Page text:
'Boyz In the Wood' Review: Nature Gets Naughty In The Scottish Highlands

Think 'Hot Fuzz' meets 'Attack the Block' and you'll have an idea of the fun in store.

Boyz In The Wood

There’s just something special that happens when British filmmakers blend a genre film with comedy. Edgar Wright’s “Cornetto” trilogy alone delivered mightily on the horror (Shaun of the Dead, 2004), action (Hot Fuzz, 2007), and sci-fi (The World’s End, 2013) fronts, but he’s far from the only mad filmmaker from the UK who finds big laughs and genre thrills work best when mashed together. England has been churning them out for decades, Ireland has the creature feature Grabbers (2012), and Scotland burst out of the gates strong with Anna and the Apocalypse (2017). That last blast of big laughs and bloody spurts now has some competition in the new Scottish horror/comedy Boyz In the Wood, and while it lacks Anna‘s song and dance numbers it makes room for funny banter, physical comedy, and lots of deadly mayhem.

Four teens head into the Scottish Highlands for a camping trip competition inspired by Prince Philip, the Duke of Edinburgh. Three of the boys are tight friends — Dean (Rian Gordon), Duncan (Lewis Gribben), and the self-anointed DJ Beatroot (Viraj Juneja) — tackling the trip as an alternative to being punished for having burned down a bathroom. Ian (Samuel Bottomley), though, volunteered, and has been assigned to round out the quartet as he has no friends of his own. Their guardian, Mr. Carlyle (Jonathan Aris), drops them off with plans to reconnect at a campsite a few miles away, but the boys find trouble before they’ve even crossed a single field. Someone is watching them. Someone is hunting them. And someone has plans on culling the herd of interlopers. (It’s the same someone.)

Writer/director Ninian Doff delivers a wildly satisfying genre blast about underdogs out of their element, and while the hills run red in Boyz In the Wood they do so with a rhythmic beat built equally on laughs and music. Doff pairs his attitude-filled foursome with an energetically captivating style that won’t surprise fans of his music video collaborations with Miike Snow (“My Trigger”), The Chemical Brothers (“Sometimes I Feel So Deserted”), and others. The setting may be the sparsely populated hills of rural Scotland, but the landscape pumps with life thanks to these wrong side of the track teens… and it pumps with death courtesy of an older, wealthier generation that gets its kicks from hunting human prey. While the title is an obvious riff on John Singleton’s far more somber Boyz n the Hood (1991) the film retains its core message of fast friends struggling against society’s expectations. There’s just a lot more rabbit shite this time around.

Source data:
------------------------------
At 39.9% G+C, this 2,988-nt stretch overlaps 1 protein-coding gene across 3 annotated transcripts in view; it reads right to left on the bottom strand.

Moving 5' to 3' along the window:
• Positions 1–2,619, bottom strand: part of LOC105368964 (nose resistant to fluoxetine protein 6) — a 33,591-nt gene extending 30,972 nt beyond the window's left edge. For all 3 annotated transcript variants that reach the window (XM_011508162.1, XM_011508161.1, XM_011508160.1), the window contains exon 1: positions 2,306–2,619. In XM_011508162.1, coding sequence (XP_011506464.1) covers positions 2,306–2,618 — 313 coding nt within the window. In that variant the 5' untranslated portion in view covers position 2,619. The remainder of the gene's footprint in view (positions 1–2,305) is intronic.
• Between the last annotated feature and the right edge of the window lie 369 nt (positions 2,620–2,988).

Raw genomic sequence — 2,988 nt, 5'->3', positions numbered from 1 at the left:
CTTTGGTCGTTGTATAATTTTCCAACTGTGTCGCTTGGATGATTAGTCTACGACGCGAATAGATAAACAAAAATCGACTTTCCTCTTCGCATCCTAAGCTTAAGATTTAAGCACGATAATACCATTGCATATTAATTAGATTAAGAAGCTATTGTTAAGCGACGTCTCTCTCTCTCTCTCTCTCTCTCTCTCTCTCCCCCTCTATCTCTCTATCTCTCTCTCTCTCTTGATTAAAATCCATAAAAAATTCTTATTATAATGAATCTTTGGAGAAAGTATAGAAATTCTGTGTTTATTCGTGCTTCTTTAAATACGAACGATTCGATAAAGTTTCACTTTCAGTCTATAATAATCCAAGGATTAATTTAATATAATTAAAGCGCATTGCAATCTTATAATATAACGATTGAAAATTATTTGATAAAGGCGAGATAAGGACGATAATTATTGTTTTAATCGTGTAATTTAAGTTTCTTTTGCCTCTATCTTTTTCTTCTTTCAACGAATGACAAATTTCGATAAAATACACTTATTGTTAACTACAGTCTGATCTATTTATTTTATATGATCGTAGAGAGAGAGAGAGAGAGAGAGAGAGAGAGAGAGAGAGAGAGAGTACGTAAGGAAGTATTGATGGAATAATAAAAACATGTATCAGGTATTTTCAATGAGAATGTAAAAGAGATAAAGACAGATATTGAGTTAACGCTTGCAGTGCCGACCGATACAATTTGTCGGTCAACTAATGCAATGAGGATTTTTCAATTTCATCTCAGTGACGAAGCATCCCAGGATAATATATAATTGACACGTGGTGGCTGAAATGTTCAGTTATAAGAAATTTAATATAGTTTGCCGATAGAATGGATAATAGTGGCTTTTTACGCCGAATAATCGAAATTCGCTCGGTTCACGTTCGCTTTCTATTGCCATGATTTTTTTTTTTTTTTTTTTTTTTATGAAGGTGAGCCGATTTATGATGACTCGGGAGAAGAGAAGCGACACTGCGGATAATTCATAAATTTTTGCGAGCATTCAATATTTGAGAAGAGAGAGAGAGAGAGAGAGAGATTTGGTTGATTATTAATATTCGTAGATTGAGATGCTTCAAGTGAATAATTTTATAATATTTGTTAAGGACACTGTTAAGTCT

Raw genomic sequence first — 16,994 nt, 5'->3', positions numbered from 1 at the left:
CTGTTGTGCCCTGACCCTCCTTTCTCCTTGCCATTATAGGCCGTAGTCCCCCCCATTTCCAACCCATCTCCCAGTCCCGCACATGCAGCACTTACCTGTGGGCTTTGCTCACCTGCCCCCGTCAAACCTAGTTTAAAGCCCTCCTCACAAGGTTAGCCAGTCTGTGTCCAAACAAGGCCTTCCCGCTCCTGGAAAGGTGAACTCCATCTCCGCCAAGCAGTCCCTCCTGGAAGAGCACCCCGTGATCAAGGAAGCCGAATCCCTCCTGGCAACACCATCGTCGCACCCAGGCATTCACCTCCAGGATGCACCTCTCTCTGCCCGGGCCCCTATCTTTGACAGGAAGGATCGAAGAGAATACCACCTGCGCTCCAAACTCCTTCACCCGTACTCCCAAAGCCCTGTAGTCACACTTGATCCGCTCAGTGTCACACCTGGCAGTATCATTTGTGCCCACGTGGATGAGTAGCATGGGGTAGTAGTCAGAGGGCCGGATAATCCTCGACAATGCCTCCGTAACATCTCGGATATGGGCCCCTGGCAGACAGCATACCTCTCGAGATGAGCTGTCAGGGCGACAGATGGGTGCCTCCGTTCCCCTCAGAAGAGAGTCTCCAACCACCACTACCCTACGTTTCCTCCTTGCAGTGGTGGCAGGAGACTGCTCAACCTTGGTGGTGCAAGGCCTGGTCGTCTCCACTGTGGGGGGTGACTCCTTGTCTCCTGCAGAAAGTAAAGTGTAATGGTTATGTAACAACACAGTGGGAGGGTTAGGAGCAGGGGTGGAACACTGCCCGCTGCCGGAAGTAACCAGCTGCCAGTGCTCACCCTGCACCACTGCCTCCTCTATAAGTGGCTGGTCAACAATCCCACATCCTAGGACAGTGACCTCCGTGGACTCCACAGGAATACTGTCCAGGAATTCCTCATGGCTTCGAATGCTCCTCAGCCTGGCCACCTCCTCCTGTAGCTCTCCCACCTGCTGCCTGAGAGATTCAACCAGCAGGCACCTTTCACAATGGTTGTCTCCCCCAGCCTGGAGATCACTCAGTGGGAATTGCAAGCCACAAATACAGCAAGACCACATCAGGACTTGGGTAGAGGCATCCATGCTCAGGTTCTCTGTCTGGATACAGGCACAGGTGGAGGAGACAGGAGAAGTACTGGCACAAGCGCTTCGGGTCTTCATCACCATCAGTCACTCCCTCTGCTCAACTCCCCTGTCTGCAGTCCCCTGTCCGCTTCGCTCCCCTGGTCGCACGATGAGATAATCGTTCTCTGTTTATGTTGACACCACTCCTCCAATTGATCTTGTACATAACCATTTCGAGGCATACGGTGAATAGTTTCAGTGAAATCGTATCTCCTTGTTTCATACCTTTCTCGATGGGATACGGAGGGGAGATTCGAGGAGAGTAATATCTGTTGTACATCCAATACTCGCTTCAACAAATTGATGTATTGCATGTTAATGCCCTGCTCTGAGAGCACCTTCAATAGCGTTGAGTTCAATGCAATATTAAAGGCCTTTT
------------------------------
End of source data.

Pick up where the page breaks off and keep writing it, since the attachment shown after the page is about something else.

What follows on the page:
We’re initially teased with three of the boys being right dicks, but rather than make them unlikable punks the script and performances instead endear us to all four in record time. Dean is the group’s leader of sorts if only because he’s the one who scored some suspicious hash for the trip into the “high” lands. Suspicious because it’s not hash, it’s somewhat explosive, and it might just result in its users tripping balls. Duncan isn’t quite leader material, but he’ll follow his friends into the maws of hell provided there’s the promise of idiocy-fueled mischief along the way. DJ is due for an epiphany that hip hop stars probably shouldn’t name themselves after vegetables, but until then he’s a proud rapper spewing an endless series of songs about his dick. Everyone starts somewhere. Ian, meanwhile, just wants friends and the trophy that comes with completing the trip, but while he’s an outcast at the outset he’s quickly folded in by the group. All four deliver laughs and hero moments despite their worst efforts, and half of the film’s joy comes in watching their plans backfire and yet still succeed spectacularly.

The adults are every bit as ridiculous and entertaining whether they’re elites stalking teens on horseback or backcountry coppers in pursuit or terrorists, bread thieves, and zombies. Kate Dickie‘s Sergeant Morag is the rural cousin to Hot Fuzz‘s Andys as she infuses her police work with anger and absolutely wrong certainty, and while her narrative thread takes a backseat to the boys time spent with these country cops is equally bonkers and fun. No one here is all that bright, but rather than point a finger identifying any of them as stupid the film embraces each and every one of them with equal parts humor and humanity.

Doff’s film is almost unrelentingly silly as it tosses spunky but unprepared teens into their own most dangerous game, but it still manages to find thrills and heart amid the hillsides and bloodshed. Toss in appearances by Eddie Izzard and Alice Lowe, a script that ties up even the smallest of loose threads in perfectly ridiculous ways, and a soundtrack that keeps the energy up, and Boyz In the Wood becomes an incredibly fun piece of entertainment guaranteed to appeal to fans of youth-infused genre fare like Attack the Block (2011) and blackly comic romps like Sightseers (2012). The boys may or may not complete the Duke’s challenge, but sometimes the only trophy the matters is the friends we make (and the wealthy pricks we kill) along the way.

"Rob is great. He likes movies. He writes about them. And he's a good person."